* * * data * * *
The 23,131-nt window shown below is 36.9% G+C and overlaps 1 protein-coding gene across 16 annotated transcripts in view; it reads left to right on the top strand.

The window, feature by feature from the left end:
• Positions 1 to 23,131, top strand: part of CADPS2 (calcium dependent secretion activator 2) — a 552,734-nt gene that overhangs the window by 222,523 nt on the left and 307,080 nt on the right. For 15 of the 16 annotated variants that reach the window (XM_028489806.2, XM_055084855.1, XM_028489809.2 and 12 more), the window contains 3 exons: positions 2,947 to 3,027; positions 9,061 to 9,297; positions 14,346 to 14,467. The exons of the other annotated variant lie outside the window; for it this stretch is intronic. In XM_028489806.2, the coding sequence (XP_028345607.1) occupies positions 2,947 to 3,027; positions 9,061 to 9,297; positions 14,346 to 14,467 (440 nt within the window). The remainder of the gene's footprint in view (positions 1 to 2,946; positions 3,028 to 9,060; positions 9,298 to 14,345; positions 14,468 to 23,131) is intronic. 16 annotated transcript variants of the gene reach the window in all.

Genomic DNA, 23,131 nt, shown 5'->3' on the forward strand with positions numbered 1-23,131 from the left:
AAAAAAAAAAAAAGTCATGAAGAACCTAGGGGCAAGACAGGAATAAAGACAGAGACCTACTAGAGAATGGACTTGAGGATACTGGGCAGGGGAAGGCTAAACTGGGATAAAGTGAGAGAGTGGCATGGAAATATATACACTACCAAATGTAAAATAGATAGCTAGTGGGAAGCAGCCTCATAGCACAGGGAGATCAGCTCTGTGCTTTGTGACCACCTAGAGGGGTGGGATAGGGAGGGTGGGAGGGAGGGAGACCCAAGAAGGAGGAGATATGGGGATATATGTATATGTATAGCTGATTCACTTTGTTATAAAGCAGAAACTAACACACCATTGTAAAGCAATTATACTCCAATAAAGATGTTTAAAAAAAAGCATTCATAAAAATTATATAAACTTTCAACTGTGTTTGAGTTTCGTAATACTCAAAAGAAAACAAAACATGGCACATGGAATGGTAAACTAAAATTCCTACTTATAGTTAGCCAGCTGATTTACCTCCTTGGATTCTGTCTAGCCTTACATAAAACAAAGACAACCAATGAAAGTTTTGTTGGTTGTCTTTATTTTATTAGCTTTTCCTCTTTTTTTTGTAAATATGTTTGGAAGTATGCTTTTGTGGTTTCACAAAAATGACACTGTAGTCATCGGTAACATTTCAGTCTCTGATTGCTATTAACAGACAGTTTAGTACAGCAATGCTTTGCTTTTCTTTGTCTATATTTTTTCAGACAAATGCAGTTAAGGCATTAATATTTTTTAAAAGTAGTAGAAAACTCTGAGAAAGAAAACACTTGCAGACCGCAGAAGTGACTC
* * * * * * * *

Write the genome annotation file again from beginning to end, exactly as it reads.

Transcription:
The 23,131-nt window shown below is 36.9% G+C and overlaps 1 protein-coding gene across 16 annotated transcripts in view; it reads left to right on the top strand.

The window, feature by feature from the left end:
• Positions 1 to 23,131, top strand: part of CADPS2 (calcium dependent secretion activator 2) — a 552,734-nt gene that overhangs the window by 222,523 nt on the left and 307,080 nt on the right. For 15 of the 16 annotated variants that reach the window (XM_028489806.2, XM_055084855.1, XM_028489809.2 and 12 more), the window contains 3 exons: positions 2,947 to 3,027; positions 9,061 to 9,297; positions 14,346 to 14,467. The exons of the other annotated variant lie outside the window; for it this stretch is intronic. In XM_028489806.2, the coding sequence (XP_028345607.1) occupies positions 2,947 to 3,027; positions 9,061 to 9,297; positions 14,346 to 14,467 (440 nt within the window). The remainder of the gene's footprint in view (positions 1 to 2,946; positions 3,028 to 9,060; positions 9,298 to 14,345; positions 14,468 to 23,131) is intronic. 16 annotated transcript variants of the gene reach the window in all.

Genomic DNA, 23,131 nt, shown 5'->3' on the forward strand with positions numbered 1-23,131 from the left:
AAAAAAAAAAAAAGTCATGAAGAACCTAGGGGCAAGACAGGAATAAAGACAGAGACCTACTAGAGAATGGACTTGAGGATACTGGGCAGGGGAAGGCTAAACTGGGATAAAGTGAGAGAGTGGCATGGAAATATATACACTACCAAATGTAAAATAGATAGCTAGTGGGAAGCAGCCTCATAGCACAGGGAGATCAGCTCTGTGCTTTGTGACCACCTAGAGGGGTGGGATAGGGAGGGTGGGAGGGAGGGAGACCCAAGAAGGAGGAGATATGGGGATATATGTATATGTATAGCTGATTCACTTTGTTATAAAGCAGAAACTAACACACCATTGTAAAGCAATTATACTCCAATAAAGATGTTTAAAAAAAAGCATTCATAAAAATTATATAAACTTTCAACTGTGTTTGAGTTTCGTAATACTCAAAAGAAAACAAAACATGGCACATGGAATGGTAAACTAAAATTCCTACTTATAGTTAGCCAGCTGATTTACCTCCTTGGATTCTGTCTAGCCTTACATAAAACAAAGACAACCAATGAAAGTTTTGTTGGTTGTCTTTATTTTATTAGCTTTTCCTCTTTTTTTTGTAAATATGTTTGGAAGTATGCTTTTGTGGTTTCACAAAAATGACACTGTAGTCATCGGTAACATTTCAGTCTCTGATTGCTATTAACAGACAGTTTAGTACAGCAATGCTTTGCTTTTCTTTGTCTATATTTTTTCAGACAAATGCAGTTAAGGCATTAATATTTTTTAAAAGTAGTAGAAAACTCTGAGAAAGAAAACACTTGCAGACCGCAGAAGTGACTC